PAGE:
Just three months after the National Credit Union Administration (NCUA) put into place a final rule requiring federally chartered and federally insured credit unions to notify NCUA of a "reportable cyber incident," about 60 credit unions in the United States experienced outages because of a ransomware attack on an IT provider the institutions use, according to a U.S. federal agency.
The final NCUA rule went into effect on September 1, 2023, requiring that affected credit unions should notify the NCUA "as soon as possible and no later than 72 hours" after the credit union "reasonably believes" the incident has occurred.
According to a report in The Register:
"A ransomware infection at a cloud IT provider has disrupted services for 60 or so credit unions across the U.S., all of which were relying on the attacked vendor.
This is according to the National Credit Union Administration, which on Friday told The Register it is fire-fighting the situation with the credit unions downed this week by the intrusion. The NCUA regulates and insures these financial orgs.
'I can confirm that approximately 60 credit unions are currently experiencing some level of outage due to a ransomware attack at a third-party service provider,' the NCUA spokesperson said. 'Member deposits at affected federally insured credit unions are insured by the National Credit Union Share Insurance Fund up to $250,000.'
We're told the unions' IT provider Ongoing Operations—ironic—was hit by ransomware on Sunday, sparking days of disruption for the biz's clients. It's believed the cloud provider was infiltrated via the Citrix Bleed vulnerability."
This Tripwire blog post, "Supply-chain ransomware attack causes outages at over 60 credit unions," further breaks down the parties to blame for the incident:
"There are a few moving parts here, so here's a quick summary:
- Trellance — A provider of solutions and services used by credit unions, and the parent company of FedComp
- FedComp — A provider of software and services that enable credit unions to operate around the world
- Ongoing Operations — A unit of Trellance, which specialises in disaster recovery and business recovery, providing cloud services to credit unions to ensure that their business activities 'operate without interruption, even when nothing else seems to be going well.'
National Credit Union Administration (NCUA) spokesperson Joseph Adamoli told the media that several credit unions were informed at the start of this month by Ongoing Operations that it had been hit by a ransomware attack.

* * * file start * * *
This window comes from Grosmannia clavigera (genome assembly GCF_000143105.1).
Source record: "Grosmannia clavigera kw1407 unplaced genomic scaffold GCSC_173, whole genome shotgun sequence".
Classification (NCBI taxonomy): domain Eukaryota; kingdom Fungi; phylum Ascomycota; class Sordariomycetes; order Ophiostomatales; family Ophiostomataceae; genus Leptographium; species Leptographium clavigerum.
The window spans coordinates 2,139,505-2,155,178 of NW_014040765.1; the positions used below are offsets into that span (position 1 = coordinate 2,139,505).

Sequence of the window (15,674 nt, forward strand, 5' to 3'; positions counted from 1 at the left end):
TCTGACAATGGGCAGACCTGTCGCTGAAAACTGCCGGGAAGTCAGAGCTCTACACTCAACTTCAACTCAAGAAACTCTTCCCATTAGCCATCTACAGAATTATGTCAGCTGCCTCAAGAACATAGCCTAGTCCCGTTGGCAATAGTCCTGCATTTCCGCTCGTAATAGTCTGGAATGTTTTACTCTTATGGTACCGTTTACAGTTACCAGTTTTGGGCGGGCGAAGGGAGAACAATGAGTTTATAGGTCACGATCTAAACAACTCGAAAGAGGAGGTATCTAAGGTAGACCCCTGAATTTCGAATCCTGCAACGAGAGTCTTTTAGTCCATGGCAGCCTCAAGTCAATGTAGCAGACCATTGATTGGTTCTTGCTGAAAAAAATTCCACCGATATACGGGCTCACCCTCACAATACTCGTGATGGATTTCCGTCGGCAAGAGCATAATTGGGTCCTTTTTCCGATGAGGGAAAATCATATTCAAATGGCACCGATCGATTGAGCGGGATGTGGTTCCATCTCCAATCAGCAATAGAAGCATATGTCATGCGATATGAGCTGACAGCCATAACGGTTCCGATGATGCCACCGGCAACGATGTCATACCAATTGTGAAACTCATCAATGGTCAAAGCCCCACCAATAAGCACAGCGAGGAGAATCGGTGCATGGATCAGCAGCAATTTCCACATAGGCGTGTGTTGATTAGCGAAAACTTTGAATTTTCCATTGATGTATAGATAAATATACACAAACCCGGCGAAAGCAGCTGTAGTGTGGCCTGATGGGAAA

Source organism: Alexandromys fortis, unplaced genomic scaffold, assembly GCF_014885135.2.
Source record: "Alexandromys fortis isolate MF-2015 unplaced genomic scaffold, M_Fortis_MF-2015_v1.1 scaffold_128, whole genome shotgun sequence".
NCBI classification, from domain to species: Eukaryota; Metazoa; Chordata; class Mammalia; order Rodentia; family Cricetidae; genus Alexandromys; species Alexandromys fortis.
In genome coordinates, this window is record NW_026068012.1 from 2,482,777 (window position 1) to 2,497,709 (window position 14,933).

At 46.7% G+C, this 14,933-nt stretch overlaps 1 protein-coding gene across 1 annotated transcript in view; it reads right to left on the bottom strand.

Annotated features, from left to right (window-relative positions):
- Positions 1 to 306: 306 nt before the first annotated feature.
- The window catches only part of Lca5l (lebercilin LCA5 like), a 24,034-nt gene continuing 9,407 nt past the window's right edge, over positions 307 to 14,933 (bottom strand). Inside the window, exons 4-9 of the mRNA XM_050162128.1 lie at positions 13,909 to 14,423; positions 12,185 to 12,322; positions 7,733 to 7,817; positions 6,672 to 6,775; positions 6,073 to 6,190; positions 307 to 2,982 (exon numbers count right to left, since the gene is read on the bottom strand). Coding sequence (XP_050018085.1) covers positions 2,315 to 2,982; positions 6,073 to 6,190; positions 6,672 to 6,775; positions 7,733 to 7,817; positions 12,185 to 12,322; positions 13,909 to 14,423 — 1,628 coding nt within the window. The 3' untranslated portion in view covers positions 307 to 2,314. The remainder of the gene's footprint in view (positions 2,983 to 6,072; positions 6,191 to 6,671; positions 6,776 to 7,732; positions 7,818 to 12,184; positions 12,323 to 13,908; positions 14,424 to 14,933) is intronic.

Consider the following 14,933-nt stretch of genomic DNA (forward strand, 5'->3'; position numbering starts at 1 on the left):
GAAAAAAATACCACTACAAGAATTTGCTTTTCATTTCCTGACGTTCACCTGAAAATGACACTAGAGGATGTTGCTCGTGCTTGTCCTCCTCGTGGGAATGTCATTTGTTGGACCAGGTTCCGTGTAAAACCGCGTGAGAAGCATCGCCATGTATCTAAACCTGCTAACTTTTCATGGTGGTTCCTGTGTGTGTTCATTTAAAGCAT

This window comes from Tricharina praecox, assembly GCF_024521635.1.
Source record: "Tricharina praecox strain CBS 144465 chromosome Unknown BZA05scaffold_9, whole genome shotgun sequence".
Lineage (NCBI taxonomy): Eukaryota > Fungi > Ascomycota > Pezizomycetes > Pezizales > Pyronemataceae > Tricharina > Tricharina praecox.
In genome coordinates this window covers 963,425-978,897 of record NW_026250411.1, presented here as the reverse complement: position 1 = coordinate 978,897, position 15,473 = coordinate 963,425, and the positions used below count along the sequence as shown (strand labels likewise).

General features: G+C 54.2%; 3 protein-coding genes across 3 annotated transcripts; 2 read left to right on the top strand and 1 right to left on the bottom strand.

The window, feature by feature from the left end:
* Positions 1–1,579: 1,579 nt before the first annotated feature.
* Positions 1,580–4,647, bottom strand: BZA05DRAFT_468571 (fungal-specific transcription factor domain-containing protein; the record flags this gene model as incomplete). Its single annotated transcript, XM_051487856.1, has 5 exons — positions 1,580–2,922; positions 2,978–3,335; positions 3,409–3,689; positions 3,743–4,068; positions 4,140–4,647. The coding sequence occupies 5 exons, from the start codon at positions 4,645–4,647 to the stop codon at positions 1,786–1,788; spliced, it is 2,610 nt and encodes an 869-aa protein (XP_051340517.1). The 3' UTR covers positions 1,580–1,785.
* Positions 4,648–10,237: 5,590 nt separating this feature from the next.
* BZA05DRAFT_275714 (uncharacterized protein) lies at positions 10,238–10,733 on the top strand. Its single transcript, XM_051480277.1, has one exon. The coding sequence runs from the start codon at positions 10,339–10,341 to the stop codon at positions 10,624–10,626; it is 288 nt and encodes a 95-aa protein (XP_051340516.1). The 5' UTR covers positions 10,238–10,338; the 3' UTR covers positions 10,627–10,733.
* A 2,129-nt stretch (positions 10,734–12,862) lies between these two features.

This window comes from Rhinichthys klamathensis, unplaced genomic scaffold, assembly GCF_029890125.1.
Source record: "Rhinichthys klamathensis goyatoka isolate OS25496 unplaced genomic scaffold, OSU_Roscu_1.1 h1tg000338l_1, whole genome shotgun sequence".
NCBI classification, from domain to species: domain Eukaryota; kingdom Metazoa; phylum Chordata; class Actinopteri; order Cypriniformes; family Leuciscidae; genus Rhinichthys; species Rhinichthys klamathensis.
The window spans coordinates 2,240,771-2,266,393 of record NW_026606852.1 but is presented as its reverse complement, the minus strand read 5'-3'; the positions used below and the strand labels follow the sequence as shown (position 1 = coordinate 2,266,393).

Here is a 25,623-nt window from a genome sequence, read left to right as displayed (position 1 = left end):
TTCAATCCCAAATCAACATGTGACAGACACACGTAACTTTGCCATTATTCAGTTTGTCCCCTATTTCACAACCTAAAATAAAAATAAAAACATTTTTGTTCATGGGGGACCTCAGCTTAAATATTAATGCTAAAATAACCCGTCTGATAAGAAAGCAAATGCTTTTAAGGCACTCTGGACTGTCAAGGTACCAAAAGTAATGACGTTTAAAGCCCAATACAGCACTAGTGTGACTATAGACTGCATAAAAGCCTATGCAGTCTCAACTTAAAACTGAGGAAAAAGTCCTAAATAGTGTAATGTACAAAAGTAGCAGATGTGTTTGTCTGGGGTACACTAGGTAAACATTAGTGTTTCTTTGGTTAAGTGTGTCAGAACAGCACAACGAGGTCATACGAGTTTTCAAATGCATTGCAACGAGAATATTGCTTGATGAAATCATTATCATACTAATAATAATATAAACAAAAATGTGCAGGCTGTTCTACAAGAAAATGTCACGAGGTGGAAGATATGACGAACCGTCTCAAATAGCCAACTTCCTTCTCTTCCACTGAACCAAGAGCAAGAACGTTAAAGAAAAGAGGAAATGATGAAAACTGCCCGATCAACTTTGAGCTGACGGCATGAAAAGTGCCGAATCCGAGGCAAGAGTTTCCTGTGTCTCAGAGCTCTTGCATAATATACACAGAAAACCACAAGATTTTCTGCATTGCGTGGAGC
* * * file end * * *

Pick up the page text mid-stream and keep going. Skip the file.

In an update on its website, Ongoing Operations describes how it experienced the 'isolated cybersecurity incident' on November 26, 2023, and 'took immediate action to address and investigate.'"
A blog post earlier this year from Davis Wright Tremaine LLP, titled "NCUA Approves 72-Hour Cyber Incident Reporting Requirement for Credit Unions," broke down the new NCUA rule and its implications:
"The final rule, which amends NCUA's regulations at 12 C.F.R. part 748, defines a 'cyber incident' as 'an occurrence that actually or imminently jeopardizes, without lawful authority, the integrity, confidentiality, or availability of information on an information system or actually or imminently jeopardizes, without lawful authority, an information system.'"
A 'reportable cyber incident'—one that must be reported to NCUA within 72 hours—means a 'substantial cyber incident' leading to one or more of these outcomes:
- A substantial loss of confidentiality, integrity, or availability of a network or member information system… that results from the unauthorized access to or exposure of sensitive data, disrupts vital member services… or has a serious impact on the safety and resiliency of operational systems and processes;
- A disruption of business operations, vital member services, or a member information system resulting from a cyberattack or exploitation of vulnerabilities; and/or
- A disruption of business operations or unauthorized access to sensitive data facilitated through, or caused by, a compromise of a credit union service organization, cloud service provider, managed service provider, or other third-party data hosting provider or by a supply chain compromise."
The NCUA is taking a number of steps to address the threat of cyberattacks, including:
- Issuing cybersecurity guidance: The NCUA has issued a number of cybersecurity guidance documents that provide credit unions with information on how to protect themselves from cyberattacks.
- Conducting cybersecurity examinations: The NCUA conducts cybersecurity examinations of credit unions to assess their cybersecurity risks and practices.
- Providing cybersecurity resources: The NCUA provides a number of cybersecurity resources to credit unions, including training materials and threat assessments.